Last Thursday, the first night of Hanukkah, Etan Rosenbloom, 41, went to his office holiday party at Cara Restaurant, an airy, farm-to-table spot in Los Angeles.
Mr. Rosenbloom, who works in marketing for a music industry company, thought he knew what he was going to receive for the companywide Secret Santa. “We were all supposed to write down five things we would want,” he said. His list included Haribo gummy products and a six-pack of craft beer.
But the colleague who drew his name went rogue, and instead bought him socks with his 6-year-old daughter’s face printed on them. “It was a photo from Disneyland, and she was holding a churro,” he said.
He loved the socks. “They are really comfortable, but they also look cool,” he said. “I feel like they fit my vibe.”
He was also touched by the thought and effort that went into this gift, which involved his colleague going through his Instagram to find the perfect picture. “She thought so much about this,” he said. “I was a little bit teary.”
While it has long been possible to go to print a photo on a mug or T-shirt, it is now possible to personalize almost anything. Want to put someone’s mug on oven mitts, underwear, golf balls, pajamas, e-cigarettes, puzzles or ornaments? No problem.
Some companies selling these products say they are seeing greater demand this holiday season. Josh Cellars, which makes customizable wine labels, reported a 105 percent increase in sales of its customized labels this year from the same time in 2022, with an average of 25,000 personalized labels ordered every week, the company said.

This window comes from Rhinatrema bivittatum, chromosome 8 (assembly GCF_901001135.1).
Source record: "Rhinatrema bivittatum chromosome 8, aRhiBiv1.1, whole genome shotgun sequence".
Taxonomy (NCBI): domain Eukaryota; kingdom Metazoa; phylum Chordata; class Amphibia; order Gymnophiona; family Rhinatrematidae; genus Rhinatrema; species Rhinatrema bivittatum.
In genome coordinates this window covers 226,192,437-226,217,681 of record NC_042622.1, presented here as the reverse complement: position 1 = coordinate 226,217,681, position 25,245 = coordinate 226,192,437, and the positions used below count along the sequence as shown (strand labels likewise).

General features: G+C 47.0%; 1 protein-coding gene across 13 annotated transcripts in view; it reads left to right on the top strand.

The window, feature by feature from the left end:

Slickwraps, a company that puts photos on electronic devices including iPhone cases and Beats headphones, said it had to extend printing hours to keep up with the increased demand this holiday season. “We receive so many different types of pictures,” said Jesse Erickson, a manager at the company. “Sometimes the photos are sweet; sometimes they are weird.”
Gift Wrap My Face, which prints wrapping paper with real faces on it, said it had seen a 10 percent increase in sales from a year ago.
Mr. Rosenbloom acknowledged that some people could find it “creepy” to receive an object covered in the face of a loved one, but “I know people who would be similarly tickled by a gift like this,” he said.
People giving personalized gifts say you can strike different tones depending on the item you choose.
Last year Molli Barger, 30, who works in sales for a tech consulting firm and lives in Dallas, gave her fiancé boxers with her face all over them. “I used a straight-on, headshot of me,” she said. “My fiancé put them on immediately, and he still wears them. They are in his rotation every couple of weeks, and every time, it makes both of us laugh.”
While that gift was “super cheesy” and “primarily a gimmicky thing,” she said, this year she decided to personalize wine labels for her two best friends using Josh Cellars, putting a photo of all their dogs on them. “This type of gift is more sentimental,” she said. “It’s about commemorating our friendship.”
She plans to invite them to her house one night before the holidays and surprise them — so long as they don’t read this article — by placing the bottles on the table. “I think they will laugh, cry, and immediately open the wine and drink it,” she said. She plans to then display her empty bottle on her bar cart.
Every holiday season, Katie Lewis, 32, a publicist who lives in New York City, exchanges gifts with a former roommate who now lives in Australia — always with their own faces on them.
“It doesn’t cost a ton, but it’s funny and cute and shows you are thinking of someone,” she said. “It’s also extra fun for us, because we are so far away.”
While she did socks the last two years, this year she is giving a pillow. “We have traveled together so we have a bunch of photos of us sleeping on a ferry in Greece or on a subway,” Ms. Lewis said. And as former roommates, “it’s nice to have her face on something in my apartment.”